Do you realize that in the graph you linked no card dips below 50fps at any time? In fact, if you count the occasional peaks crossing the (ridiculously low) 15ms/66fps threshold, the Titan Z shows 6 frames slower than 15ms and the 295X2 shows 4 frames at more than 15ms (if I count correctly). You really can't argue that the Titan Z is smoother. All cards are extremely smooth.

about 3 months ago
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$3000 GeForce GTX TITAN Z Tested, Less Performance Than $1500 R9 295X2

ponos AMD fp64 rate (151 comments)

I would just like to point out that the 295X2 has superior absolute gaming performance and superior fp32 performance but, just like most gaming NVidia products, the fp64 is crippled at 1/8 fp32 rate at configuration in order to create a profit margin for the costlier "pro" products. The hardware itself is capable of 1/2 fp64 rate and should be superior to the Titan Z if AMD decides to offer "pro-level support".

As proof, consider the fp64 rate of the single-chip AMD W9100, sold at ~$4000, which is 2.6 TFlops (http://www.amd.com/Documents/FirePro_W9100_Data_Sheet.pdf), versus the 2.7 TFlops of the Titan Z (1/3 fp32 rate, see http://en.wikipedia.org/wiki/G...). AMD could unlock the 295X2 at its full potential 5.2 double precision TFlops and release it any day if they want, crushing the Titan Z.

Honestly, instead of the Titan Z, I'd rather buy the AMD W9100 for $4000 and get equivalent double precision compute rate, better perf/W and, most importanty, certification for pro applications and ECC memory. That is certainly worth the extra $1000 in this product segment.

about 3 months ago
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iOS 8 Strikes an Unexpected Blow Against Location Tracking

ponos Users should start asking for privacy (323 comments)

The adoption of measures protecting privacy depends on user demand. Online commerce has been considered safe enough for years yet exchanging an email or having any online activity is completely unprotected. I was always surprised by lack of interest from users. Maybe the younger users, if they are not yet addicted to making all their life public on facebook et al would put some pressure for simple technical solutions that guarantee a basic level of privacy. Obviously, I don't expect complete protection against three-letter agencies; that's not the point. In that sense, this looks like a step in a desireable direction, even if it is done for the wrong reasons. As a potential customer, I appreciate this effort.

about 3 months ago
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EU Launches World's Largest Civilian Robotics Program; 240,000 New Jobs Expected

ponos Re:A bad idea for reasons of basic economics (171 comments)

Because the funding source doesn't have a clue nor would it have any interest in spending the money efficiently or effectively. Just because there are more zeroes on the check doesn't mean that more science is being done.

I understand that the private sector can be more efficient for certain things, but these are not gifts nor scholarships. I have applied for EU finding and I can tell you that there is a lot of work that goes into proving that they got their money's worth. You have progress reports to do, intermediate results to publish and paperwork to fill in order to keep the funding. Getting the money without doing any research (=stealing) is not that easy and, in my limited experience, does not occur that often.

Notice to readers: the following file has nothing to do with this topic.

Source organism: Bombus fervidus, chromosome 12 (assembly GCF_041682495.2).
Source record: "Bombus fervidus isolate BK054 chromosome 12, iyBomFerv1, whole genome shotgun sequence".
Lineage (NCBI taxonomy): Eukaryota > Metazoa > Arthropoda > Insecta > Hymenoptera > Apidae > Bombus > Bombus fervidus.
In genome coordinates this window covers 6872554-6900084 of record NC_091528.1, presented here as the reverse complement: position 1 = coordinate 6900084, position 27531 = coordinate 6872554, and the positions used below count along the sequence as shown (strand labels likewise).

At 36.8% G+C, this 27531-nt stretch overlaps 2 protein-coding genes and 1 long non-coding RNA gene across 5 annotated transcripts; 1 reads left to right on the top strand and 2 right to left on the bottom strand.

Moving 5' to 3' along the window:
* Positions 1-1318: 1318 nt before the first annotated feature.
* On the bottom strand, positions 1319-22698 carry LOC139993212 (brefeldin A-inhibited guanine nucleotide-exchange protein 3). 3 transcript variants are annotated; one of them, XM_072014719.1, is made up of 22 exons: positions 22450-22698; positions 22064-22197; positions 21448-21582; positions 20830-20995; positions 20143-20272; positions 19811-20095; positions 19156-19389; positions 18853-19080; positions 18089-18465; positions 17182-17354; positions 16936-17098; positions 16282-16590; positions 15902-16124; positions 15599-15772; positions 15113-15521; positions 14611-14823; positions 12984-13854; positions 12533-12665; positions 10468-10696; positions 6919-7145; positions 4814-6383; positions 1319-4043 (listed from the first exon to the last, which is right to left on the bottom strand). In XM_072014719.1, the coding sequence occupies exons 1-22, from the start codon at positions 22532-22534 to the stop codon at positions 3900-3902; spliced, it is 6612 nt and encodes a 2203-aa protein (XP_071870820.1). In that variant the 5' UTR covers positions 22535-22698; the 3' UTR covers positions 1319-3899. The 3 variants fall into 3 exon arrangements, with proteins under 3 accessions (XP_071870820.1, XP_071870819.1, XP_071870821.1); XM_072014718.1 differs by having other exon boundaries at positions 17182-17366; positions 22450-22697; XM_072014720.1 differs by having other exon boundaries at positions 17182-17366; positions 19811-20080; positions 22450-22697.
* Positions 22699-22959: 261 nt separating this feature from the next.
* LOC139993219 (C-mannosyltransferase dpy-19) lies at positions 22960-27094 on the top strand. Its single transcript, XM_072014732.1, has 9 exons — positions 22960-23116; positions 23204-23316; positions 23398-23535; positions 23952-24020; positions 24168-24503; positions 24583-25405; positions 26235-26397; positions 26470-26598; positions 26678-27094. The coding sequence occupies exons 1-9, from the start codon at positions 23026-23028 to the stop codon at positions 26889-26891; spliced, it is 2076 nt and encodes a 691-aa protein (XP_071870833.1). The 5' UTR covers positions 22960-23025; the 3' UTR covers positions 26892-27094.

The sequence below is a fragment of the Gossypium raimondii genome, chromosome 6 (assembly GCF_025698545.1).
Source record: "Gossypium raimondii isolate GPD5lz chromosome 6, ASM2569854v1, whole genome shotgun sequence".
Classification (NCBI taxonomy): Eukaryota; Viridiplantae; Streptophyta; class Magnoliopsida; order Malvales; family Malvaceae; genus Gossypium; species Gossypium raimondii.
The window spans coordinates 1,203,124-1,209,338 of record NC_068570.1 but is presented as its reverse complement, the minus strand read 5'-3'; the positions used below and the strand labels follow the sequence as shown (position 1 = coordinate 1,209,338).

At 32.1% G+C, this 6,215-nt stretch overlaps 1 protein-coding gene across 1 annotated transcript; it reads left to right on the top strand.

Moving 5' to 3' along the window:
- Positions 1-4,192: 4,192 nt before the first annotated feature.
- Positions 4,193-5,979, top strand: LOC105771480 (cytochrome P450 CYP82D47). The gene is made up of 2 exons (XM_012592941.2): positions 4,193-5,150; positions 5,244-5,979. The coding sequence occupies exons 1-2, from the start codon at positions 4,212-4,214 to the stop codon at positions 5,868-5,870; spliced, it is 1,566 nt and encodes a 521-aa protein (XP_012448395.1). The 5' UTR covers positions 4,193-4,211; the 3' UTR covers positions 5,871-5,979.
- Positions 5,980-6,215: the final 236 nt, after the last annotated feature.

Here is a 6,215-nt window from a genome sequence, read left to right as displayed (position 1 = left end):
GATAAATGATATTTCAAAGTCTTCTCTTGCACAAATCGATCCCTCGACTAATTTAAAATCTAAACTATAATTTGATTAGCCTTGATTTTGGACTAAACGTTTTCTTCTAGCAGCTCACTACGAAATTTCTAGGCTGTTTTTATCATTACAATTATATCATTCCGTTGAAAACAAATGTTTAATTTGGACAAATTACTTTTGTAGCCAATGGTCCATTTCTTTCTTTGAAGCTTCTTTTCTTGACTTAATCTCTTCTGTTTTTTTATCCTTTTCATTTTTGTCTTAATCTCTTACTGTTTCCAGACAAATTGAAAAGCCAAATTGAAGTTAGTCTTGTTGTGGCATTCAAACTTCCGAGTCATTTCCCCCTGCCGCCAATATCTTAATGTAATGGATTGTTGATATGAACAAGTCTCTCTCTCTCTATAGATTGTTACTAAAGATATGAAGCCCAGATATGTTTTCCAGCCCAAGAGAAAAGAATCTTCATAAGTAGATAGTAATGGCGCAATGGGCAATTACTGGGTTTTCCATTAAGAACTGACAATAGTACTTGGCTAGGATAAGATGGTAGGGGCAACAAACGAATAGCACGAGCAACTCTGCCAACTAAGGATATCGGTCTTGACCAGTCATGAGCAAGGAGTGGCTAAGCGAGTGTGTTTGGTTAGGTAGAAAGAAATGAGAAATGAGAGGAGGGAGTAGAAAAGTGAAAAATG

How about useful research? Government funding isn't so extremely important, when you want research that actually pays for itself within a few centuries.

That's a philosophical viewpoint that, in my opinion, produces short-sighted research of the kind that will give you incremental iPhone updates but no major breakthrough. I cannot convince you of the validity of this claim, but true science is a high-risk and long-term endeavor of the kind that does not appear favorably in quarterly financial statements. The private sector revolves around the next yearly bonus, not about a project that can pay off 10 or 20 years later. Also, don't forget that private "research" is locked under patents and any useful results do not necessarily benefit the society as a whole (at least for 10+ years). So, even if you assume that research by private organisations compares favorably, it is not truly equivalent.

I don't see why it's so hard to see that. "Hard and competitive" doesn't mean anything of value happens. All those people striving for easy money when they could be doing something productive for society?

How about you try to get that "easy" money. Have a look at the requirements for application in the Horizon 2020 EU research program. You need several AAA laboratories (ideally, with multiple Nature/Cell/Science publications) in order to stand a chance. Now, if you feel that basic research is not "productive", I'm probably wasting my time. At least consider the possibility that big research projects produce side effects that are beneficial but difficult to measure (say, WWW was invented initially for use in CERN).

about 3 months ago
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EU Launches World's Largest Civilian Robotics Program; 240,000 New Jobs Expected

ponos Re:Is this Slashdot? (171 comments)

How many of these "robot maintainers" are white/Asian, and how many are African-American/Latino?

Yeah, that's what I thought, you right-wing racist prick. All you want to do is put people who don't look like you out of a job. Fuck you.

Hm, I do agree that some people may lose their jobs, but I don't see how you inferred that they would be African-American or Latinos. I did not mention race in my post and, in my value system which is not particularly right-wing, all lost jobs are equal independent of the race of people who lost them. It just so happens that the loss of some jobs in a certain sector may be the result of great progress in other aspects of life. So, I believe the overall balance is or could be positive. At least if you are optimistic about that sort of thing.

about 3 months ago